Hypopituitarism
Crigler-Najjar Syndromebilirubin UGT enzyme deficiency
RBC defects e.g. hereditary spherocytosis, G6PD deficiency Structural Biliary atresiaaim for Kasai procedure before D45-60
Sepsis (esp. UTIs) Hepatitis e.g. infective, autoimmune Dehydrationcommon in D2-5 esp. in breast fed babies as milk coming in
Bowel obstruction/pyloric stenosis Physiological – higher number of RBCs with shorter lifespan = 2-3 x normal bilirubin production

 

Diagnoses may be pathological (first and second columns) or physiological (third column)

 

Investigations

If the child is either unwell or presents with prolonged jaundice, a neonatal screen is recommended in the form of:

  • Total and split bilirubin
  • FBC and blood film
  • Reticulocyte count
  • Mother and baby grouping
  • DAT test
  • TFTs
  • Genetic testing e.g. G6PD screening
  • Septic screen
  • +/- abdominal imaging if indicated

 

Management

Management should thereafter take on the following principles:

Correct dehydration

Treat hyperbilirubinaemia if indicated by the treatment threshold graph

  • Phototherapy:
    • Blue-green light photo-polymerises bilirubin
    • Bilirubin thus more water soluble and easier to excrete
  • Exchange blood transfusion:
    • Indicated if rapidly rising bilirubin, high bilirubin levels or signs of neurotoxicity
  • Treat underlying cause e.g. sepsis, obstruction

 

[Toggle title=”References”]

Don’t forget the bubbles (2016) And they were all yellow. Available on: https://dontforgetthebubbles.com/and-they-were-all-yellow/

EMDOCS (2018) Neonatal jaundice. Available on: http://www.emdocs.net/pem-playbook-neonatal-jaundice/

NICE (2010) Clinical Guideline: Neonatal jaundice. Available on: https://www.nice.org.uk/guidance/cg98/evidence/full-guideline-245411821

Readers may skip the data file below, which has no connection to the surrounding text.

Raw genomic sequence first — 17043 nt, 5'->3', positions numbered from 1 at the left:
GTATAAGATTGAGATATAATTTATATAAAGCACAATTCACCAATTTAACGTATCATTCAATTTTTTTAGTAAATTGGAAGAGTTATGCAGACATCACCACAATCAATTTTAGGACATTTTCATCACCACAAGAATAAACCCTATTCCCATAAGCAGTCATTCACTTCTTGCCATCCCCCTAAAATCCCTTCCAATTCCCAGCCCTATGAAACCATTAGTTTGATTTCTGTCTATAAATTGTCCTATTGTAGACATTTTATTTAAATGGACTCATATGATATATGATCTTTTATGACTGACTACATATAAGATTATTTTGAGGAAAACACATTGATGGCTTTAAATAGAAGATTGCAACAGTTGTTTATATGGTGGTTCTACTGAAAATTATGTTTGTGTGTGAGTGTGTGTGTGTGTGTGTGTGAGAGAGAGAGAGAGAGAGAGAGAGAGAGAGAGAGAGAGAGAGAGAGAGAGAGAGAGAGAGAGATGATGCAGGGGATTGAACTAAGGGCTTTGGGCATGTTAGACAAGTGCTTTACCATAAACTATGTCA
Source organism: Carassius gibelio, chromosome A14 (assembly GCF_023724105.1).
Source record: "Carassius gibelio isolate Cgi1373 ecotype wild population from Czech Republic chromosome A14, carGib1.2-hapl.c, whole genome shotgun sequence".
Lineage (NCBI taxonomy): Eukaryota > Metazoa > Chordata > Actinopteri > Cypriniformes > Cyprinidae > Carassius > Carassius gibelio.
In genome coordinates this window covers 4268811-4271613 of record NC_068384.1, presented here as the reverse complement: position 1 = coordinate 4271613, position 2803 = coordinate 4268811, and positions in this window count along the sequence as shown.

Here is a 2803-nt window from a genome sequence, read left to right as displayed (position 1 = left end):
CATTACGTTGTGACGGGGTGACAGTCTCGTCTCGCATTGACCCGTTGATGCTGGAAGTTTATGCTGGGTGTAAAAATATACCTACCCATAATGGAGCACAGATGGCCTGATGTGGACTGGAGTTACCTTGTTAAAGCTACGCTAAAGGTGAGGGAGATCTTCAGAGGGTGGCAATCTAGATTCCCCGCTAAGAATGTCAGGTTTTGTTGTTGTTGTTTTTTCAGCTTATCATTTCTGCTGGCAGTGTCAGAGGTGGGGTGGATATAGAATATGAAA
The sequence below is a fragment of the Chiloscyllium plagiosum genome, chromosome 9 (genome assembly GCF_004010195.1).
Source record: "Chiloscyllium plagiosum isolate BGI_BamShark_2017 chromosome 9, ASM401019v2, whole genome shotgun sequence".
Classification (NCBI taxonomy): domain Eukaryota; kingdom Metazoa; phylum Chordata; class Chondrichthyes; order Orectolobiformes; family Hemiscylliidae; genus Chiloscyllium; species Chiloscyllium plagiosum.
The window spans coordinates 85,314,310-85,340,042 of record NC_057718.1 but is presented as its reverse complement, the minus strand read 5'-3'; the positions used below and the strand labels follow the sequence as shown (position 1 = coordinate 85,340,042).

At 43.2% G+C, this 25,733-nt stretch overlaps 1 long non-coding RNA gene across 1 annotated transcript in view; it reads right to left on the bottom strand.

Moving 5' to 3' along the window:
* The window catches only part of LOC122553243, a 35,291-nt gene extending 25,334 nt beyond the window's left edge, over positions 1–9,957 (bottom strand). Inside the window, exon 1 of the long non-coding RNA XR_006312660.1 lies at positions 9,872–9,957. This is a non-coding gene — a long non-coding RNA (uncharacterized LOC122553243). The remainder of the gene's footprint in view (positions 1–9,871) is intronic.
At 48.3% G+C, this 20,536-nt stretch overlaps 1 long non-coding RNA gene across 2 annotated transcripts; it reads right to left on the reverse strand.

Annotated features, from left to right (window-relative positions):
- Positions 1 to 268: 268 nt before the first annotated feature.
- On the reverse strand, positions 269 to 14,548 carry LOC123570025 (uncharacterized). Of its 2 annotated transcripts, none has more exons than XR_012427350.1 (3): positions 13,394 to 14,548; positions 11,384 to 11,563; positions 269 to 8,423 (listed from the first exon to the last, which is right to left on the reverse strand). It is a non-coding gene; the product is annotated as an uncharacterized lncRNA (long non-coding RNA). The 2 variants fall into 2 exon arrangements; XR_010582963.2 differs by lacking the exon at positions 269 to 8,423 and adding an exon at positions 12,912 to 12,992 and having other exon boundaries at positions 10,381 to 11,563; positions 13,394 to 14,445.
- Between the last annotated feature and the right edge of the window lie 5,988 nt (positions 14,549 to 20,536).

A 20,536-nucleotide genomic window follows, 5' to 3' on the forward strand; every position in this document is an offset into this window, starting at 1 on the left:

RCEM (2017) Maggie Simpson’s second audition. Available on: https://www.rcemlearning.co.uk/foamed/maggie-simpsons-second-audition-prolonged-jaundice/

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About 

Shal is an emergency medicine trainee at the Royal London Hospital currently working in paediatric ED. She is currently completing her MSc in Global Health and Infectious Diseases whilst working with other doctors to provide data-driven clinical transformation projects within the NHS through their company 33N. When not working, she can often be found trying to plan her next trip abroad.

Author: Shalome Kanagaratnam Shal is an emergency medicine trainee at the Royal London Hospital currently working in paediatric ED. She is currently completing her MSc in Global Health and Infectious Diseases whilst working with other doctors to provide data-driven clinical transformation projects within the NHS through their company 33N. When not working, she can often be found trying to plan her next trip abroad.

One Response to "Neonatal jaundice – the basics"

  1. Sawlar
    Sawlar 2 weeks ago .Reply

    Where is a good source for accessing a threshold graph, and how do I use it?